Before he was famous as an economic analyst and an investment guru, Al Parish had a contract job working for the State Ports Authority. During that time, he came up with some numbers that helped the SPA justify a massive expansion in 2002. Parish reported that state ports had created 281,660 jobs in South Carolina, ergo, it was a good idea for taxpayers to fund the investment.

Charleston commodities trader Frank Heindel was instantly suspicious, in part because the Legislative Audit Council had studied the question and found that the state’s ports directly created a mere 5,326 jobs. When Heindel asked Parish to reveal the input and process for his analysis, the professor sent him an e-mail, which Heindel has kept and cherished: “I will be glad to provide you with copies of the survey questionnaire,” Parish wrote, “but once the data is collected, I shred the responses to ensure confidentiality; if that bothers people, too bad.”

The SPA expansion plans were eventually shelved, but Heindel still finds it mind-boggling that a state agency would attempt to justify a $1.2 billion expansion using numbers and processes which no one was allowed to review.

Why didn’t Heindel simply trust Parish and accept his numbers on faith? Well, a lot of people did just that recently, turning over more than $100 million for him to invest in his proprietary investment programs, which promised 30 percent returns. As the world now knows, the good professor has since pleaded guilty in state and federal courts to running a giant Ponzi scheme. He is awaiting sentencing.

Heindel finds some chilling similarities between Parish’s arrogant just-trust-me way of doing business and the attitude exhibited by the State Election Commission.

As South Carolina has followed the rest of the nation in the use of electronic voting machines, Heindel is concerned that hackers can tamper with these devices. Voting machine manufacturers say their machines are tamper-proof, yet they refuse to offer machines that will print a paper receipt to verify a voter’s choices. In other words, there is no way for citizens or candidates to verify what goes on in that electronic black box on Election Day. When critics complain that this is a recipe for disaster, the manufacturers take the Al Parish defense: Just trust us.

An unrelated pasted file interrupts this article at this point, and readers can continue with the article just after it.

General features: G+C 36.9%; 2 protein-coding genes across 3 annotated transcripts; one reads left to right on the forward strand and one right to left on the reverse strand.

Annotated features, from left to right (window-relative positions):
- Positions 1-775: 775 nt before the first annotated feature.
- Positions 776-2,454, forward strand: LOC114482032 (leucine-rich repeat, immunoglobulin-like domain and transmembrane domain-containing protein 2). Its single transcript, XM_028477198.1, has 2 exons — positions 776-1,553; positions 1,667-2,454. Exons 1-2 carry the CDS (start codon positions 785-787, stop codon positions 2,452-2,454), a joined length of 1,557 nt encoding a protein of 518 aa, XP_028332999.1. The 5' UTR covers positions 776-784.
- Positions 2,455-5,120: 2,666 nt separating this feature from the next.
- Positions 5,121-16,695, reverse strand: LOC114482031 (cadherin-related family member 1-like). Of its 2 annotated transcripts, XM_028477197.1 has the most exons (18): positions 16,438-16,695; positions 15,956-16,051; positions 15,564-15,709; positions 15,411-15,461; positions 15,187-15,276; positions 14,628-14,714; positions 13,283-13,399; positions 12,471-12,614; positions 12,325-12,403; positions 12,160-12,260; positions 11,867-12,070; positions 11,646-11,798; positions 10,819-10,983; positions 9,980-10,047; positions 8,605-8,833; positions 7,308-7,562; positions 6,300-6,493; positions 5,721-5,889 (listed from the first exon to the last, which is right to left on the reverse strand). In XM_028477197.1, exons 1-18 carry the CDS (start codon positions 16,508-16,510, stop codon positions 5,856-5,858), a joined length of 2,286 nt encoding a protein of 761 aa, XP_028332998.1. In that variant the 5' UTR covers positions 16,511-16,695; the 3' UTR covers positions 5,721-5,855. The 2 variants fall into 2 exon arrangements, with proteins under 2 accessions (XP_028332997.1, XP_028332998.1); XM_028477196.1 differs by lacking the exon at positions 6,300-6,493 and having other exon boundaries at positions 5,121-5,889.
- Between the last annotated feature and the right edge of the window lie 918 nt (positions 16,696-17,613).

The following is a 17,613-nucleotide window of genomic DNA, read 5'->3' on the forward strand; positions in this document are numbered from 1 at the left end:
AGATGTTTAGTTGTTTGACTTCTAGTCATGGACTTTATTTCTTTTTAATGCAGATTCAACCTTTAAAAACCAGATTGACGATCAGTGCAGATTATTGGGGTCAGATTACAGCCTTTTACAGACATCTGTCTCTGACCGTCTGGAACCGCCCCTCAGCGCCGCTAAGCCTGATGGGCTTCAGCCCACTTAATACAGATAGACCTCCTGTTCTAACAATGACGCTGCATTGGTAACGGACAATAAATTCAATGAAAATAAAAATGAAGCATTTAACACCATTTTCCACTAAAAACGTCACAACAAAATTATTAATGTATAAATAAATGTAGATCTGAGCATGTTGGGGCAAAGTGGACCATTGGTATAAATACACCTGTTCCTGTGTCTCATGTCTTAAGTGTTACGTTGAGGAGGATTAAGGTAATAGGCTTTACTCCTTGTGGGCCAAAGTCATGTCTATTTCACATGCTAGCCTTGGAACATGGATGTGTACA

Heindel thinks the election commission has sided with the voting machine industry in this controversy. It certainly has done nothing to help the public peer into that black box that is the State Election Commission.

On Jan. 24, 2008, Heindel sent an e-mail to Chris Whitmire, public information officer for the election commission. Under the S.C. Freedom of Information Act, he asked for a copy of all correspondence — including e-mails — between the commission and Election Systems & Software, maker of the state’s iVotronic voting machines, from Jan. 1 to Jan. 23, 2007.

On Feb. 1, 2008, Whitmire responded that the contract with ES&S “must be obtained from the Information Technology Management Office (ITMO) of the division of the Division of the State Chief Information Officer…”

Beyond the 20 cents per page copying fee, Whitmire informed Heindel that “Our provider estimates that it will take one person working three days at a cost of $109/hour” to retrieve the correspondence.

Four days later Heindel fired back: “Your proposal to charge me $2,616 … to retrieve and copy e-mails is simply outrageous … The public has a right to this sort of information at much more reasonable rates than you are proposing … Your attempt to overcharge a voter and taxpayer who wishes to understand more about the relationship between a private company who controls our voting machines and our elections commission creates even more doubt about South Carolina’s entire voting process.”

Whitmire must have felt the heat. He quickly recalculated the fee to $49.20 for retrieving and printing the requested e-mails, including the 20 cents per page for 21 pages.

Heindel responded, “I see no reason for you to convert your digital e-mail files to paper and charge me for the time and expense of doing so.

“Since we vote electronically and apparently have no need for paper receipts or ballots, I see no need to handle an FOIA request any differently.

“I will deduct the 20 cents per page copying expense from your proposed bill of $49.20 and will send you a check for $45…”

On Feb. 26, Whitmire e-mailed Heindel the requested e-mails and attachments with the message, “Your check for $45.00 has been received. Thank you.”

The e-mails offered Heindel no smoking gun, but they demonstrated the Election Commission’s antipathy to public scrutiny. Democracy is built on transparency and access to information, two commodities historically lacking in South Carolina. We can be thankful for people like Frank Heindel, who take the trouble to keep our government honest.